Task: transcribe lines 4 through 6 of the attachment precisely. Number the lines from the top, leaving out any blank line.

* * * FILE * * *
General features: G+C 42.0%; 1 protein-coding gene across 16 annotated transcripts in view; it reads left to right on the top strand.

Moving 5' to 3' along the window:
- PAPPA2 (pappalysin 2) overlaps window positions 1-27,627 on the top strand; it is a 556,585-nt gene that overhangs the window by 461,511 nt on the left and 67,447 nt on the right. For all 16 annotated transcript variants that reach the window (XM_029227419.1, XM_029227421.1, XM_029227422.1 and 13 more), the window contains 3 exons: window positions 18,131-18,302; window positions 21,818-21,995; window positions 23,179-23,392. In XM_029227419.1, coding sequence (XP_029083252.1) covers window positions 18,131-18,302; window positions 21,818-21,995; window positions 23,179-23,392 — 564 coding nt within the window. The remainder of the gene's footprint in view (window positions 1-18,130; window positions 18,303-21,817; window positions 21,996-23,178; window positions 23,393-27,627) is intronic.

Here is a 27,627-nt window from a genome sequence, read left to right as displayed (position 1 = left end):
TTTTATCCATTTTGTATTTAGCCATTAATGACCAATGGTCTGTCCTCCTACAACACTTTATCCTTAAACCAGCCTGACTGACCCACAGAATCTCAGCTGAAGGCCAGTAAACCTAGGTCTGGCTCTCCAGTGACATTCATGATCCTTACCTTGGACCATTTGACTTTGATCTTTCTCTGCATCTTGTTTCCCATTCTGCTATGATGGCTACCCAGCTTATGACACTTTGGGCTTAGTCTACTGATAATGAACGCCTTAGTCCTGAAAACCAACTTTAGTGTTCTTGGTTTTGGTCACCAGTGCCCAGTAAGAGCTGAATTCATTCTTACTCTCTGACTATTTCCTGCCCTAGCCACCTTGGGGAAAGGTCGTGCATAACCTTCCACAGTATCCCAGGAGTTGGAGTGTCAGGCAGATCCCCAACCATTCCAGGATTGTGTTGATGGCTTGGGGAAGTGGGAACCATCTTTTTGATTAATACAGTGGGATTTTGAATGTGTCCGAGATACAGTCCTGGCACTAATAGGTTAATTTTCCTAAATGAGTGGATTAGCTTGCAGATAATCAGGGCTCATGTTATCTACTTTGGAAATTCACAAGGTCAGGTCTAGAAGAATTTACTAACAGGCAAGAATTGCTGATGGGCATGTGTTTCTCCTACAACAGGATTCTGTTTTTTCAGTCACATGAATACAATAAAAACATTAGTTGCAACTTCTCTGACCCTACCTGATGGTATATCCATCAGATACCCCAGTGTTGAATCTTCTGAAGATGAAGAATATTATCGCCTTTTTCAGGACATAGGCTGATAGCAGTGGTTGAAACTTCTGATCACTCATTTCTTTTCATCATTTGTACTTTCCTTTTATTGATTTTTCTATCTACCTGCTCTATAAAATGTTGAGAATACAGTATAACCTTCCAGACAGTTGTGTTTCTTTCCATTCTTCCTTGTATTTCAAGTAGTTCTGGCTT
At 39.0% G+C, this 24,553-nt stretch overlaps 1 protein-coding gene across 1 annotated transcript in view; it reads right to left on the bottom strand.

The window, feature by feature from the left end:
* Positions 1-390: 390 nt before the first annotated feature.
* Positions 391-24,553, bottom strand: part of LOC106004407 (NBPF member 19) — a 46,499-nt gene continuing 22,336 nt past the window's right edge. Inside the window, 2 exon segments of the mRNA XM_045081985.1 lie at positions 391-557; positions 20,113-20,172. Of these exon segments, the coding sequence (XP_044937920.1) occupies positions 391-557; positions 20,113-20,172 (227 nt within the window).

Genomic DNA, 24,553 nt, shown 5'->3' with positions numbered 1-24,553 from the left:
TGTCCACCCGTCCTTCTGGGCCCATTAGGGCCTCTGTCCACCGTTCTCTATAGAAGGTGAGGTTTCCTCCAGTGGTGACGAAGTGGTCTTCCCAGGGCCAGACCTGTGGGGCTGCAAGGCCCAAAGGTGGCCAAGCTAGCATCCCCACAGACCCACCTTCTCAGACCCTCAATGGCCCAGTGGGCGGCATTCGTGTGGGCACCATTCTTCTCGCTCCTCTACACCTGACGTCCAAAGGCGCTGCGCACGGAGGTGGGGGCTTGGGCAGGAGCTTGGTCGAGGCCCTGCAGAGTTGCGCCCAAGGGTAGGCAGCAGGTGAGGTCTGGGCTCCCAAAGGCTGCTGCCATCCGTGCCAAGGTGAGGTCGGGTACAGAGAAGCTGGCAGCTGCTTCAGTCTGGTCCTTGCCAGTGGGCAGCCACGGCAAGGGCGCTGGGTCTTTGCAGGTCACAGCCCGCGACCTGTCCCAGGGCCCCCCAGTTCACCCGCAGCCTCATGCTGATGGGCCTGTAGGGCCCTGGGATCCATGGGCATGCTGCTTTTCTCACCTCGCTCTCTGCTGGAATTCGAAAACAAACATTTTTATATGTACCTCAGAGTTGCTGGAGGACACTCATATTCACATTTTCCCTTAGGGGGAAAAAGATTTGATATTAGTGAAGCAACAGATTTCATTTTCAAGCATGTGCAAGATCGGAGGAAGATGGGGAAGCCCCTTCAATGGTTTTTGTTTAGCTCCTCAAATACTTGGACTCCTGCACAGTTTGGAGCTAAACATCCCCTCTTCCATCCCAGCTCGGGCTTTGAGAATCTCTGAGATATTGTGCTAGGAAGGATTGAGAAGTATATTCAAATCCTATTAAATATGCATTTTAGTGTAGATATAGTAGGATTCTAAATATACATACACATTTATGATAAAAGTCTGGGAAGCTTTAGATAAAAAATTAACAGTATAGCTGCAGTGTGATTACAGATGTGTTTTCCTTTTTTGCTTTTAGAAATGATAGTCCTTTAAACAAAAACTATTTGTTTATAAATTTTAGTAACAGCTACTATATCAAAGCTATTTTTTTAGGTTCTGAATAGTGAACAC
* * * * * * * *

Here is a 27,627-nt window from a genome sequence, read left to right as displayed (position 1 = left end):
TTTTATCCATTTTGTATTTAGCCATTAATGACCAATGGTCTGTCCTCCTACAACACTTTATCCTTAAACCAGCCTGACTGACCCACAGAATCTCAGCTGAAGGCCAGTAAACCTAGGTCTGGCTCTCCAGTGACATTCATGATCCTTACCTTGGACCATTTGACTTTGATCTTTCTCTGCATCTTGTTTCCCATTCTGCTATGATGGCTACCCAGCTTATGACACTTTGGGCTTAGTCTACTGATAATGAACGCCTTAGTCCTGAAAACCAACTTTAGTGTTCTTGGTTTTGGTCACCAGTGCCCAGTAAGAGCTGAATTCATTCTTACTCTCTGACTATTTCCTGCCCTAGCCACCTTGGGGAAAGGTCGTGCATAACCTTCCACAGTATCCCAGGAGTTGGAGTGTCAGGCAGATCCCCAACCATTCCAGGATTGTGTTGATGGCTTGGGGAAGTGGGAACCATCTTTTTGATTAATACAGTGGGATTTTGAATGTGTCCGAGATACAGTCCTGGCACTAATAGGTTAATTTTCCTAAATGAGTGGATTAGCTTGCAGATAATCAGGGCTCATGTTATCTACTTTGGAAATTCACAAGGTCAGGTCTAGAAGAATTTACTAACAGGCAAGAATTGCTGATGGGCATGTGTTTCTCCTACAACAGGATTCTGTTTTTTCAGTCACATGAATACAATAAAAACATTAGTTGCAACTTCTCTGACCCTACCTGATGGTATATCCATCAGATACCCCAGTGTTGAATCTTCTGAAGATGAAGAATATTATCGCCTTTTTCAGGACATAGGCTGATAGCAGTGGTTGAAACTTCTGATCACTCATTTCTTTTCATCATTTGTACTTTCCTTTTATTGATTTTTCTATCTACCTGCTCTATAAAATGTTGAGAATACAGTATAACCTTCCAGACAGTTGTGTTTCTTTCCATTCTTCCTTGTATTTCAAGTAGTTCTGGCTT
At 39.0% G+C, this 24,553-nt stretch overlaps 1 protein-coding gene across 1 annotated transcript in view; it reads right to left on the bottom strand.